Apple’s appeal denied: SCOTUS bound?
It says something about the size of your company when you can say that you aren’t really concerned about the nearly half a billion dollar you stand to lose…it’s the principle of the thing. 😉
Quick recap first:
When Apple was going to introduce the iPad, five of the then six biggest USA trade publishers (trade books are the books you would have bought in bookstores…not textbooks and such) switched to the “Agency Model” for e-books. In the Agency Model, the publisher is the official seller of the book (not the retailer, like Amazon or Barnes & Noble)…and the publisher sets the price the customer pays for the book. They offered that as the only arrangement to Amazon, which fought at first, but eventually adopted the model.
The United States Department of Justice went after Apple and the publishers for anti-competitive actions.
The five publishers settled.
Apple took it to court.
Apple appealed Judge Cote’s decision.
According to this
Apple lost this round, in a two-to-one decision.
Macmillan and Simon & Schuster, despite having settled, joined the appeal…essentially arguing that the restrictions placed on Apple also affected them.
I recommend you read the
Here is a key section in a small excerpt:
11 We conclude that the district court’s decision that Apple orchestrated
12 a horizontal conspiracy among the Publisher Defendants to raise ebook prices is
13 amply supported and well‐reasoned, and that the agreement unreasonably
14 restrained trade in violation of § 1 of the Sherman Act. We also conclude that the
15 district court’s injunction is lawful and consistent with preventing future
16 anticompetitive harms.
Continuing, the court is, shall we say, unimpressed with the arguments presented:
17 Significantly, the dissent agrees that Apple intentionally organized a
18 conspiracy among the Publisher Defendants to raise ebook prices. Nonetheless,
1 it contends that Apple was entitled to do so because the conspiracy helped it
2 become an ebook retailer. In arriving at this startling conclusion — based in
3 large measure on an argument that Apple itself did not assert — the dissent
4 makes two fundamental errors. The first is to insist that the vertical organizer of
5 a horizontal price‐fixing conspiracy may escape application of the per se rule.
6 This conclusion is based on a misreading of Supreme Court precedent, which
7 establishes precisely the opposite.
I have skimmed the entire decision and the dissent, and will probably get through all of it in the next week or so.
The judicial dissent to the decision, to me, doesn’t seem to be defending what Apple did specifically (saying it was a good thing), but arguing that the majority misapplied the law.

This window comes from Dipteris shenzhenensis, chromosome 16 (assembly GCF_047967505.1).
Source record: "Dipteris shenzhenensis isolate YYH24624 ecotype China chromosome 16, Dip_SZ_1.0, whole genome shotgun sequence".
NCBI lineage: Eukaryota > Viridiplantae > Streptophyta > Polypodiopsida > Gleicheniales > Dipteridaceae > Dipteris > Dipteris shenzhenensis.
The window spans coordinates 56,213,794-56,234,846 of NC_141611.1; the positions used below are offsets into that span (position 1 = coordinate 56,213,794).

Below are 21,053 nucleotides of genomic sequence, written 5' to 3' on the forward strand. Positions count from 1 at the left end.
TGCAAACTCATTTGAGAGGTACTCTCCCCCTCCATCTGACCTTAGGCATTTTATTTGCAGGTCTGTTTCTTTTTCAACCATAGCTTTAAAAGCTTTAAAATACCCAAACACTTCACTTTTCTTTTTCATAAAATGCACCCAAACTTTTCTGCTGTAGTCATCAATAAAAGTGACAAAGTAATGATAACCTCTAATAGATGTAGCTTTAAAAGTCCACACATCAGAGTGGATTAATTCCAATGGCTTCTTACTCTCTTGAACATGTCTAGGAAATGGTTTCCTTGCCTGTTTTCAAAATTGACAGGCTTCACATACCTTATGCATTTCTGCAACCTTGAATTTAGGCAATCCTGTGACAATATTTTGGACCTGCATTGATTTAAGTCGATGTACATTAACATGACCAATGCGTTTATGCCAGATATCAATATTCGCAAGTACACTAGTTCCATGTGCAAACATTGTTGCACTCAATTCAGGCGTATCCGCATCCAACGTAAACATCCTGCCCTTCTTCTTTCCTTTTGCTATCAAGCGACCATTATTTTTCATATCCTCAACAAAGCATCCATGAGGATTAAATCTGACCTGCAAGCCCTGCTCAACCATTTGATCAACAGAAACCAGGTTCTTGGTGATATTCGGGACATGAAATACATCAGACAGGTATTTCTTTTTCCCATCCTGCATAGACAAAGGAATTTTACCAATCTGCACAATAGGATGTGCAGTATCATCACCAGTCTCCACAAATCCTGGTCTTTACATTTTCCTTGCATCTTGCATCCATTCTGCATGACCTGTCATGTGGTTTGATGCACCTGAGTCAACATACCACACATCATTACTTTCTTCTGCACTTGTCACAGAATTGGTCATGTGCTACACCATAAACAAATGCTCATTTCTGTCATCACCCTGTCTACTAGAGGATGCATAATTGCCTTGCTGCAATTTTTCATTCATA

Where does it go from here?
Apple could pay about $450 million…consumers would get some money.
Apple could appeal, getting to the Supreme Court…which might, as is argued in the Yahoo piece, decide in Apple’s favor, at least based on the current makeup of the court.
I’m not a legal expert, although I do follow things at the Supreme Court, somewhat. My intuition is that SCOTUS (Supreme Court of the United States) might simply decline to hear the case. I think it depends, to some extent, as to whether the or not the Supreme Court agrees with the dissent in this most recent decision: was the law misapplied.
Otherwise, the bar is pretty high. You appeal a decision asking the higher court to determine if what the lower court did was right…it’s not exactly about your “innocence or guilt”, it’s about the competence of the lower court.
The lower court is, in a way, innocent until proven guilty. When you argue your Supreme Court case, we start with the assumption that the lower court was correct…and the appellants have to prove it wasn’t.
It’s worth noting that the Agency Model is back. It wasn’t the Agency Model itself (much as I dislike it personally) that was the problem, according to the DOJ: it’s that it was used collectively to control prices.
Why do I dislike the Agency Model?
I’m a former brick-and-mortar bookstore manager, so I freely admit that I could be prejudiced…but I want the retailers to compete on prices. I want Amazon, Kobo, and Barnes & Noble to set their own prices as a way to affect sales…not have the publisher set the same price for all stores. The new version of the Agency Model at Amazon modifies that a bit, allowing Amazon to do some discounting…but, as a customer, I like stores having pricing as a tool.
What do you think? Will Apple appeal? If they do, will they win? How invested are you in getting money from Apple over e-book pricing? Feel free to tell me and my readers what you think by commenting on this post.
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